Tell, acting by the impulse of his individual wrongs, had vell nigh inarred the confederates by precipitating events before the plan was properly malured. Yet there is something so spiril-stirring in the history of the mountain Brutus,” that there is no doubt the mere narration of it contributed as much towards the success of the insurrection and the separation of Switzerland from Austria, by rousing the minds of a whole people, as the deep and well-concerted scheme of the 3 conspirators of Grütli.
The view from Tell's chapel is exceedingly fine. The following are the remarks of Sir James Mackintosh on this scene : “ The combination of what is grandest in nature, with whatever is pure and sublime in human conduct, affected me in this passage (along the lake), more powerfully than any scene which I had ever seen. Perhaps neither Greece nor Rome would have had such power over me. · They are dead. The present inhabitants are a new race, who regard, with little or no feeling, the memorials of former ages. This is, perhaps, the only place in our globe where deeds of pure virtue, ancient enough to be venerable, are consecrated by the religion of the people, and continue to command interest and reverence, No local superstition so beautiful and so moral anywhere exists. The inhabitants of Thermopylæ or Marathon know no more of these famous spots than that they are so many square feet of earth. England is too extensive a country to make Runnymede an object of national affection, In countries of industry and wealth the stream of events sweeps away these old remembrances. The solitude of the Alps is a sanctuary destined for the monuments of ancient virtue; Grütli and Tell's chapel are as much reverenced by the Alpine peasants as Mecca by a devout Musselman; and the deputies of the 3 ancient cantons met, so late as the year 1715, to renew their allegiance and their oalhs of eternal union."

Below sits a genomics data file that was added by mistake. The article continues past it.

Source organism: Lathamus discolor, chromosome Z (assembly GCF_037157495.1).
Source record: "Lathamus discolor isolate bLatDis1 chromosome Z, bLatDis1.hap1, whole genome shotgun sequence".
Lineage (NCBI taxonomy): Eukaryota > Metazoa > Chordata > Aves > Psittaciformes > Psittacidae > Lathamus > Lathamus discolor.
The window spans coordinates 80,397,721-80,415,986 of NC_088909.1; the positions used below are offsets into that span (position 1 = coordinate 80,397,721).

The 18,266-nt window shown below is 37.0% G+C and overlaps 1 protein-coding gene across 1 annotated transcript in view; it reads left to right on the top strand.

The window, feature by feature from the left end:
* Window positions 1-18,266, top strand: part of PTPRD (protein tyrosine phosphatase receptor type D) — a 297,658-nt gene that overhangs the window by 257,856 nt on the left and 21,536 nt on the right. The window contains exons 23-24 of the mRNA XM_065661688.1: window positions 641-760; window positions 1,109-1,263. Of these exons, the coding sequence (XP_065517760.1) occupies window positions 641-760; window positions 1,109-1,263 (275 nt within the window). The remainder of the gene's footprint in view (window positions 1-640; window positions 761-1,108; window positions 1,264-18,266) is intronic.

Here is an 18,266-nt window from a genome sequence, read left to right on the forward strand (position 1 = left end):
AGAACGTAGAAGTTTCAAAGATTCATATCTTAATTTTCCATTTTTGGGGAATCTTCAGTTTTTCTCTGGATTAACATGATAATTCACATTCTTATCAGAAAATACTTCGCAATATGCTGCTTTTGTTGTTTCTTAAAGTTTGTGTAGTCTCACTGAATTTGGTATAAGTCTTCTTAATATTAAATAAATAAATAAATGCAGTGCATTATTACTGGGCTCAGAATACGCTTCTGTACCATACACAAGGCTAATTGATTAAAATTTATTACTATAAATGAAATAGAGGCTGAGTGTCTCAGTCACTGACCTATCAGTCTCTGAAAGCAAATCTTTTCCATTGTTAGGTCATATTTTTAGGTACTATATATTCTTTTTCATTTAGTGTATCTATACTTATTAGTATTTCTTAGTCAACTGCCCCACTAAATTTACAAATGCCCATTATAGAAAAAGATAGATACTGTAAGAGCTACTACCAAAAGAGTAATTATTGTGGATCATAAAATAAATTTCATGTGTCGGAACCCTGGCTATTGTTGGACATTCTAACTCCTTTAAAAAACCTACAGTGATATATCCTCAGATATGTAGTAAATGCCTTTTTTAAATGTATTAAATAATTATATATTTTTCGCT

The depth of the lake, opposite Tell's chapel, is 800 feet. After rounding the cape on which it stands, Flucllen appears in view. On the E. shore the valley of Isenthal opens out : the vista up it is terminated by the grand snowy peaks of the Pristenstock and Uri Rothstock.
Flüelen, the port of the Canton Uri, may be reached in half an hour from Tell's chapel. Here begins the new carriage road over the St. Gotthard (Route 34.)
THE PASS OF THE BRUNIG.-LUCERNE TO MEYRINGEN AND
BRIENZ, BY ALPNACH AND SARNEN. 10314 stunden=35 English miles.
The steam-boat runs daily (?) betwécn Lucerne and Slanzstad.